If you have an ACS member number, please enter it here so we can link this account to your membership. (optional)

ACS values your privacy. By submitting your information, you are gaining access to C&EN and subscribing to our weekly newsletter. We use the information you provide to make your reading experience better, and we will never sell your data to third party members.



Divide and Conquer

Behind Chiral Technologies' growth is drug industry acceptance of chiral chromatography

by Michael McCoy
October 11, 2004 | A version of this story appeared in Volume 82, Issue 41

Credit: Chiral Technologies
Chiral Technologies' new technical center significantly expands its separation capabilities.
Credit: Chiral Technologies
Chiral Technologies' new technical center significantly expands its separation capabilities.

Chiral Technologies Inc. (CTI), a supplier of chiral stationary-phase media and chromatography services to the pharmaceutical industry, expects its sales to grow by more than 25% this year. A recent decision by a customer, Cephalon, provides a glimpse into the reason why.

Cephalon is a biopharmaceutical company with a strategy of acquiring late-stage or already marketed drugs to provide sales and profits while it develops its own new product pipeline. In 1993, it licensed the wakefulness-promoting drug modafinil from France's Group Lafon. The drug, known as Provigil, was approved as a narcolepsy treatment in 1998 and today is Cephalon's biggest seller.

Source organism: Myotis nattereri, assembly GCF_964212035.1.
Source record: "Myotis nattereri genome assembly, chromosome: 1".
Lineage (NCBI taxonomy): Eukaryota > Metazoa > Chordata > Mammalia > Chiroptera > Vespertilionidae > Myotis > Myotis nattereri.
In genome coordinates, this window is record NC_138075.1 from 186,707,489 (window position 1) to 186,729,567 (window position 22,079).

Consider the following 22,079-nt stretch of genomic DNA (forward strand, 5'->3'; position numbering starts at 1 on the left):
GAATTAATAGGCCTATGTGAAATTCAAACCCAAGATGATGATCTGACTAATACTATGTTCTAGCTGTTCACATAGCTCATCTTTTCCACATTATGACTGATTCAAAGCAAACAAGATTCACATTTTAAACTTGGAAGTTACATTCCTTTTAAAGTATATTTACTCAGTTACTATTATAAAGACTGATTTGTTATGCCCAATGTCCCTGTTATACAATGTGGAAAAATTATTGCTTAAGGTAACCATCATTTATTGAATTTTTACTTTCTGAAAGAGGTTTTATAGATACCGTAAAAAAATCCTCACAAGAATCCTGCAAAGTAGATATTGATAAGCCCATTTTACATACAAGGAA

After launching Provigil, the company set out to expand the drug's applications. In January of this year, the Food & Drug Administration approved it for patients with excessive sleepiness due to sleep apnea and shift work. Cephalon is also studying the drug's use in treating attention deficit hyperactivity disorder.

Unlike many of the small-molecule drugs on the market today, modafinil is a racemic compound. Cephalon found in preclinical work that modafinil's R isomer works longer than the racemic mixture, and by late 2003 the firm was conducting Phase III clinical trials to verify these results. It anticipates filing a New Drug Application for R-modafinil in narcolepsy and sleep apnea treatment later this year.

When approval of the single-enantiomer drug became a possibility, Nelson Landmesser, a senior Cephalon scientist working in chemical process development, was given the task of developing a commercial route to the enantiomer to supplement the company's racemic modafinil production in Mitry-Mory, France. At a recent event at CTI's new headquarters and technical center in West Chester, Pa., Landmesser described how Cephalon came to embrace chromatographic separation.

"I'm a synthetic organic chemist by training, so I started to think about diastereomeric salts and asymmetric synthesis," Landmesser said. But his boss, Senior Vice President of Research John P. Mallamo, asked him to consider chiral chromatography--a technique Landmesser was familiar with but wasn't sure was appropriate for producing large quantities of an enantiomer.